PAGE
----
- Targets limiting LA spending on out-of-county or residential school placements – These objectives, again, were mostly at individual SEN team staff member level, but were very common.
- Ensuring that LA expenditure on high-needs SEN placements meets declared budget targets – Each year, every LA submits a Section 251 declaration to the DfE, showing its intended expenditure on schools - including expenditure on SEN.
In theory, this isn’t a target of concern – provided that the Section 251 declaration is a realistic estimate of the finances that the LA actually needs to meet its legal obligations to children with SEN. In practice though, these estimates are rarely realistic. One LA that I used to live in has a rapidly growing pre-school and primary age population, and an unusually high percentage of children with complex SEN. This LA has slashed its Section 251 declaration for high-needs SEN spending by £1m this year. It cannot meet its legal obligations with this budget, and it almost certainly knows it.
These are targets that incentivise LA SEN teams and staff members to play down, minimise or even deny a child’s actual special educational needs. A large number of LAs use these targets explicitly – and from the experience of parents, it is very likely that an even larger number of LAs operate on the same principles, just less explicitly. Three of the 20 LAs I looked at refused to provide the data I asked for.
Who is affected by these targets?
The impact on children with SEN and parents is pretty clear. For most of us, getting the provision our children need is an uphill struggle. These targets make it harder.
If you think your child needs an assessment for an EHCP - and if you live in an LA that incentivises its SEN staff to limit the amount of provision it arranges via EHCPs - it’s going to be even more of an uphill battle. If your child is struggling in mainstream and needs a special school placement – and if you’re in an LA that gives its SEN staff specific targets to limit special school expenditure – then it’s going to be even more of an uphill battle.
If your child has a particular type of special educational need that can’t be met in schools in your LA, they’ll probably need an out-of-county placement. If your LA gives its SEN teams objectives to clamp down on out-of-county spending, then it’s going to be even more of an uphill battle to secure this provision.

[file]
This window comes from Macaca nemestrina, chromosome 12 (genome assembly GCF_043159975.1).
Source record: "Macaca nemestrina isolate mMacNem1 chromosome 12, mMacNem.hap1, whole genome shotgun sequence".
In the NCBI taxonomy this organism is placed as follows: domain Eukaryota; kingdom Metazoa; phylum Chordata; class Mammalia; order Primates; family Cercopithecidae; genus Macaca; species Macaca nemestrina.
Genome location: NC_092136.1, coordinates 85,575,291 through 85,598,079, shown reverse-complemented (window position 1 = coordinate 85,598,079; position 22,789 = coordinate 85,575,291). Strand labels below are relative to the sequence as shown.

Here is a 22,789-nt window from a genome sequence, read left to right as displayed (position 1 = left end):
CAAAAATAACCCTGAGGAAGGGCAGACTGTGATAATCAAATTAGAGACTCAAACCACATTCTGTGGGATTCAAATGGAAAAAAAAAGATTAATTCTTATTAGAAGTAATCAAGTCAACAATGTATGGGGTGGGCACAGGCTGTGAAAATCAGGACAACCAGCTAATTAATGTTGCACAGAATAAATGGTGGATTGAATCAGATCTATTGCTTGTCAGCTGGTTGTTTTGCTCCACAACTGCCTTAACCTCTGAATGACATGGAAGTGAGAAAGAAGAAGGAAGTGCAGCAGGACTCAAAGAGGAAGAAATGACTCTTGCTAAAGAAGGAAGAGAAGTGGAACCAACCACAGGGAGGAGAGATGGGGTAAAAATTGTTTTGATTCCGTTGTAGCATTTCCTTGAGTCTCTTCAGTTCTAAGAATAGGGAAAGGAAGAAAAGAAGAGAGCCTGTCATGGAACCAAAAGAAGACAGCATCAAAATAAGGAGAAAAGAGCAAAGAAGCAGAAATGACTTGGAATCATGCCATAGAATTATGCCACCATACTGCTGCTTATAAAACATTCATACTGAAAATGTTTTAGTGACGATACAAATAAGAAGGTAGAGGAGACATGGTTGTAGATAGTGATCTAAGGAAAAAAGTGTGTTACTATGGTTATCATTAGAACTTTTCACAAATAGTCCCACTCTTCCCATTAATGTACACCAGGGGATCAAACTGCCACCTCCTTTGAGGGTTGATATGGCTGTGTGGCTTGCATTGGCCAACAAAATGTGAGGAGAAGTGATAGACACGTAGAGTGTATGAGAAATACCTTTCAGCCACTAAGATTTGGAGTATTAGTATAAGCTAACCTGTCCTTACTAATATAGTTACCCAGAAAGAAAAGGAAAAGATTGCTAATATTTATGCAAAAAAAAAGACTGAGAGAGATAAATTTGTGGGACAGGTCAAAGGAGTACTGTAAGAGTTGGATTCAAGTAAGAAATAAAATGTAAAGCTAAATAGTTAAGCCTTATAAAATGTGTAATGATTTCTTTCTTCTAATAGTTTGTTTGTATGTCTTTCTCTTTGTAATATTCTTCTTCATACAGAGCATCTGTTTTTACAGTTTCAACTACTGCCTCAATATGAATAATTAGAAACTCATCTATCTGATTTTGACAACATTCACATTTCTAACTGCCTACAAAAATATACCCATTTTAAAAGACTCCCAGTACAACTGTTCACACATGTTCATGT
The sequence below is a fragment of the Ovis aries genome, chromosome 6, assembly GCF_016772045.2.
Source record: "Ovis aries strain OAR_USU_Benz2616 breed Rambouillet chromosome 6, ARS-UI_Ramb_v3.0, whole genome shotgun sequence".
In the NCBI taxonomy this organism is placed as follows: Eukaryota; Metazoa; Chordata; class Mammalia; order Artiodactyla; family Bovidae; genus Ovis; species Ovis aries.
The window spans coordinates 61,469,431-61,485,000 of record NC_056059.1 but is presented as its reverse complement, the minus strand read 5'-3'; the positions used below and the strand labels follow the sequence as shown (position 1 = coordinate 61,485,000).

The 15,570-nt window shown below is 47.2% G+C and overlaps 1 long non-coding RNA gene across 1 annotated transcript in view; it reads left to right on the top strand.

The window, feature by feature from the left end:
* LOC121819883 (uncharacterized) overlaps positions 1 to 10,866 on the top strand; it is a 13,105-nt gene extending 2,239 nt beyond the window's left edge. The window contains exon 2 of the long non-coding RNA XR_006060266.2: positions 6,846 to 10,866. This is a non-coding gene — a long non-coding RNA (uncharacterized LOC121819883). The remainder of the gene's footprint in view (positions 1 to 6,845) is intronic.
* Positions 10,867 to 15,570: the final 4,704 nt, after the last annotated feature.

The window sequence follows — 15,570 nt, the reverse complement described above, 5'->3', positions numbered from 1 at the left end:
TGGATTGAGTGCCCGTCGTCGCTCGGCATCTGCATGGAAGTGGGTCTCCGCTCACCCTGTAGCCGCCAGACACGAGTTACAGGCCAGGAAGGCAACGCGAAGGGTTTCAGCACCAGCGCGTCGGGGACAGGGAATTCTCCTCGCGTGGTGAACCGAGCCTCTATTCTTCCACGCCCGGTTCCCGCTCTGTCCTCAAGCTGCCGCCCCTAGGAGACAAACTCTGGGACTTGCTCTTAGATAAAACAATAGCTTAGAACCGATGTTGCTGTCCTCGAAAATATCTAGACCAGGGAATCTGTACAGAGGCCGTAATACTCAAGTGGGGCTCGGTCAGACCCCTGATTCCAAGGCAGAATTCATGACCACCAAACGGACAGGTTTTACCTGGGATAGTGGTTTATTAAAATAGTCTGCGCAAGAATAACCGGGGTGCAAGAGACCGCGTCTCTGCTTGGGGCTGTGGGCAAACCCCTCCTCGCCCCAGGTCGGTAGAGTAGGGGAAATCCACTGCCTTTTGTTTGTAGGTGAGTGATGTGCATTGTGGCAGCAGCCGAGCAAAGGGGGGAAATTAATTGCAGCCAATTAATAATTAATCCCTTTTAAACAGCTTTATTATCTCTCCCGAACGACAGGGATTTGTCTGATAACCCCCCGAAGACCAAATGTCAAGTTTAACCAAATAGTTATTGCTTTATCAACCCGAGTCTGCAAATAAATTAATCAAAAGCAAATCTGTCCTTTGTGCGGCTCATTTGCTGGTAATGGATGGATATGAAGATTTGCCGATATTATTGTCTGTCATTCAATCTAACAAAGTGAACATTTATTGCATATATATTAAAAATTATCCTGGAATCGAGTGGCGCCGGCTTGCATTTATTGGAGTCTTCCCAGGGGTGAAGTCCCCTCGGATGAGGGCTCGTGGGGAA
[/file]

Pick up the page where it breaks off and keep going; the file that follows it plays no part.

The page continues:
Some of these targets also affect schools as well. Some LAs are clamping down on the number of statements and EHCPs. As well as making it much hard to access specialist SEN provision, this also relieves LAs of some of the direct financial burden of meeting their legal obligations to children with SEN in mainstream. That places this burden much more squarely on individual mainstream schools, whose budgets are coming under acute strain, and who often struggle to meet the child's needs from their own resources. It's placing unsustainable pressure on the ability and willingness of many mainstream schools to be genuinely inclusive places.
Spare a tear as well – if you can – for LA SEN staff. Those working at the front line in SEN assessment teams are unlikely to have any choice in the targets and objectives that their management give them. And there’s no doubt about it, times are financially tough, and their senior managers can and do play hardball. A lot of parents I’m in touch with can’t get their heads around how personal some of their confrontations with LA SEN staff become.
Remember the bonus that the education professional said our LA SEN staff would lose if we won our Tribunal case? Those days are almost certainly gone. These days, I suspect that LA SEN staff need to meet these targets simply to keep their jobs. If things are getting more personal, it’s probably because LA staff now have a lot more at stake than some extra holiday spending money. It’s their rent, mortgages, and careers that are probably on the line now.
What does this all tell us?
I don’t expect this news will come as much of a shock to those of us who have been in and around the SEN front-line for a while. But there’s still an important message here.
The data I’ve collected is live, not historical. It has all been acquired recently, many months after the 2014 Children & Families Act came into being. Things were supposed to change. They haven’t.
I don’t know whether LAs have told Edward Timpson that they are willing and able to meet his challenge to change their culture. What I do know is that for many of the LAs I’ve looked at, there’s no sign of this change coming – and it won’t come at all, if LAs continue to use targets like these.
The Department for Education is developing a new SEN accountability framework. It needs to look at issues like this. And it needs to do so very, very soon.